Originally Posted by m. zillch
I hardly know pop music myself, but I'm assuming you mean this studio version I just found (of course from a better source than Youtude though):
That's a good selection for the purposes of evaluating audio gear. Simple, uncluttered, natural, acoustic instruments, female vocalist with only minimal processing.
The only thing that throws me is the acoustical space (and mic distance) she's recorded in, probably an isolated vocal booth, is dissimilar to the acoustical space the piano is in (a small, damped room). This could be said of 99% of pop music though, but it stands out more prominently when it is a good, clean recording, like this.
Now addressing the forum as a whole.
It would be fun to discuss these sorts of things in a forum of people who understood this has nothing to do with what DACs are used, but unfortunately no such forum exists, to the best of my knowledge.
Yup! Audio Science Review comes close!
The DAC is the garbage in garbage out machine.
A bad recording is put on a digital file and a DAC makes a true copy; a bad reproduction.
Making a DAC which is does its job with 100% transparency is cheap, easy, and common.
As with other components exotic audio jewelry DACs will add an intentional (but nearly always very subtle) coloration so that it does sound different.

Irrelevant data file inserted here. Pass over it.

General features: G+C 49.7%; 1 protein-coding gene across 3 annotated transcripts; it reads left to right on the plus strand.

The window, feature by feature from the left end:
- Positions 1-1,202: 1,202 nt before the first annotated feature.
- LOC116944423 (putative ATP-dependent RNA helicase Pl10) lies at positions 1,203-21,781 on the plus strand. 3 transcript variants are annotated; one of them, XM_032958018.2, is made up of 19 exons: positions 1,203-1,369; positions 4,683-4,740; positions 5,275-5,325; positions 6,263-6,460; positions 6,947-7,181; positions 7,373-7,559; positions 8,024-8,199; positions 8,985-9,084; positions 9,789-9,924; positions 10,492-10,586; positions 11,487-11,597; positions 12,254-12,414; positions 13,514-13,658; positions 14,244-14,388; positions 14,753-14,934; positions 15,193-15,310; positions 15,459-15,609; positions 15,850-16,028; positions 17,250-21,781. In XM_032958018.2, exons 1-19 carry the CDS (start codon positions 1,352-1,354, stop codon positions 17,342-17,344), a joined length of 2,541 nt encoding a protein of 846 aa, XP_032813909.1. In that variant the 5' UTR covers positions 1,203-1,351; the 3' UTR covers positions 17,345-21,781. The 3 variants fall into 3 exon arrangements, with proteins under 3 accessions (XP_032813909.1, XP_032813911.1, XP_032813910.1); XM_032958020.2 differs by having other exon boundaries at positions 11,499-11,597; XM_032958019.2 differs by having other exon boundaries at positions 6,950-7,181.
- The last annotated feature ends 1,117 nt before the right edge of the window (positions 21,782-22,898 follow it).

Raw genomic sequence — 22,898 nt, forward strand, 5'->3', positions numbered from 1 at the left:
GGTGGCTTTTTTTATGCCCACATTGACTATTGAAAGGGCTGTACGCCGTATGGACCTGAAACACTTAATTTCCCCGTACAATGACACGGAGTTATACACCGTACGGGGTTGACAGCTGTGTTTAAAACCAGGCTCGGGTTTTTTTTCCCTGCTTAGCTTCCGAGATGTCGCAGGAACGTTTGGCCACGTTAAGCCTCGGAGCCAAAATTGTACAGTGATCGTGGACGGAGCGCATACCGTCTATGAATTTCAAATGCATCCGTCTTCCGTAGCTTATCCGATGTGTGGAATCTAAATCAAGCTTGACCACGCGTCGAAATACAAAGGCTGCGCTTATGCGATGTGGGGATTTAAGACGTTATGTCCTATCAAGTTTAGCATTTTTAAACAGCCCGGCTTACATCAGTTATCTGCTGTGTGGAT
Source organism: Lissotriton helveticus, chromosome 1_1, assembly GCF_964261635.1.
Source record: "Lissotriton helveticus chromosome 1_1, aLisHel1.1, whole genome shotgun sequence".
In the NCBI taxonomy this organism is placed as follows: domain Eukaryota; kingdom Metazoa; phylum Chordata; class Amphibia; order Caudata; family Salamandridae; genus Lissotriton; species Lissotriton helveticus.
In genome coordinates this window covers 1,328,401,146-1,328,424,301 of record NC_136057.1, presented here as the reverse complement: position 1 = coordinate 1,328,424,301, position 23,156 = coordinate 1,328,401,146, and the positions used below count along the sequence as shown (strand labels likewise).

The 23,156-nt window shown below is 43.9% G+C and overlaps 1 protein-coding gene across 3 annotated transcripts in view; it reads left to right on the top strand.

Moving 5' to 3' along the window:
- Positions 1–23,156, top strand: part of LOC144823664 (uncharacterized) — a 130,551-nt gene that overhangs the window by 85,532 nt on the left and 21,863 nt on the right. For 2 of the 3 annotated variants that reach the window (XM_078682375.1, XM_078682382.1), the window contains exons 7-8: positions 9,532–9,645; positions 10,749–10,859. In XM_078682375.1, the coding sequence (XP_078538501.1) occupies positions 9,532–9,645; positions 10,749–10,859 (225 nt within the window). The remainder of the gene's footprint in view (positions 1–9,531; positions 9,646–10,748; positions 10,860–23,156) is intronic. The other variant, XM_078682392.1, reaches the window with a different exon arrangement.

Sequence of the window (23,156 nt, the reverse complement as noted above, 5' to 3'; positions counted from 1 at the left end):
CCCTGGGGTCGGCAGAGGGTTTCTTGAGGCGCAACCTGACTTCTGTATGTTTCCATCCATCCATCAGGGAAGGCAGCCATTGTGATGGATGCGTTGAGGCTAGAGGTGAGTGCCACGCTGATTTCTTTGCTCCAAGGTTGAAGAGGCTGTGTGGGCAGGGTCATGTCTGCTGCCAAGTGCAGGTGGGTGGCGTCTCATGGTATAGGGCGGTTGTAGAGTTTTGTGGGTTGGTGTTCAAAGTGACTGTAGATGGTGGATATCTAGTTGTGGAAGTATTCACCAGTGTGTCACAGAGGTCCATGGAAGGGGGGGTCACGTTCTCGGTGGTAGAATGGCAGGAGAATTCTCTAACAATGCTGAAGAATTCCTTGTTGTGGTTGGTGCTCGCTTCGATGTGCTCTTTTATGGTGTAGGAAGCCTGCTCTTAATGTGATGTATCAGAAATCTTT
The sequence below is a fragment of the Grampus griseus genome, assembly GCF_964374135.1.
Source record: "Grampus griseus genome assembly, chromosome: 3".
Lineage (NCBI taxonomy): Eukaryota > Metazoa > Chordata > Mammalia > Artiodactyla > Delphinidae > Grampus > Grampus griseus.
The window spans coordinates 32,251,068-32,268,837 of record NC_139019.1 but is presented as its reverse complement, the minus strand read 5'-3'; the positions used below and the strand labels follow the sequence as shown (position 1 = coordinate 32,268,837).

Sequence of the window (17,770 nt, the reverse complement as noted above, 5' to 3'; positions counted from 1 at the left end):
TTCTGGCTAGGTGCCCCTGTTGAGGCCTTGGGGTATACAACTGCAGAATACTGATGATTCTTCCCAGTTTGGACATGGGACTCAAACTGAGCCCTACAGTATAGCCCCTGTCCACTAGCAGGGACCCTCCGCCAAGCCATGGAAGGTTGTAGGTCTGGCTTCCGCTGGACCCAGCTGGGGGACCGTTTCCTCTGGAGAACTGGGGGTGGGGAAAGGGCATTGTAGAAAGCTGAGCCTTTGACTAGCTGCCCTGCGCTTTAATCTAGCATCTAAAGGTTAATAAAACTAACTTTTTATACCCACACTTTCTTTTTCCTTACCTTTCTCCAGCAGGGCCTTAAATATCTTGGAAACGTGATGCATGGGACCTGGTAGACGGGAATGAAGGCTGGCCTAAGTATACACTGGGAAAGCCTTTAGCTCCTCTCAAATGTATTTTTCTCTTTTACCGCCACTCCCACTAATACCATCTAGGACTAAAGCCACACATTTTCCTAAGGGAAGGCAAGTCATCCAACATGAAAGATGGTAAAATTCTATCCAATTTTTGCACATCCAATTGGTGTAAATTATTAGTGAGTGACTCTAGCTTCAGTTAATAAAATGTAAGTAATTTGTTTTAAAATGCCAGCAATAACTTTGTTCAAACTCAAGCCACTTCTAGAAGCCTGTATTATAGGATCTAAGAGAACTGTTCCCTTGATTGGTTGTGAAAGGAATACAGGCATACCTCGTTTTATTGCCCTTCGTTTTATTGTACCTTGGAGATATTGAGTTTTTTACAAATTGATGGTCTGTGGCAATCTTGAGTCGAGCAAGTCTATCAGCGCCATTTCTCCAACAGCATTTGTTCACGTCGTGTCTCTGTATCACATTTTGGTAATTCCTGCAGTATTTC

They rely on sighted expectation bias to turn that subtle difference into a night and day improvement.
The following have a gargantuan effect in audio reproduction that no component swap will compare to.
The totally random and unstandardized decisions made in studio production that vary from track to track, artist to artist, album to album, studio to studio, engineer to engineer etc.
The room decision for playback including treatment and listening location.
The speaker decision and speaker placement at play back.
Yet, one or all components subtle colorations are marketed (at a premium) as to providing universal benefit in the face of these gargantuan ever changing unpredictable variables. That’s beyond preposterous, but here we are.
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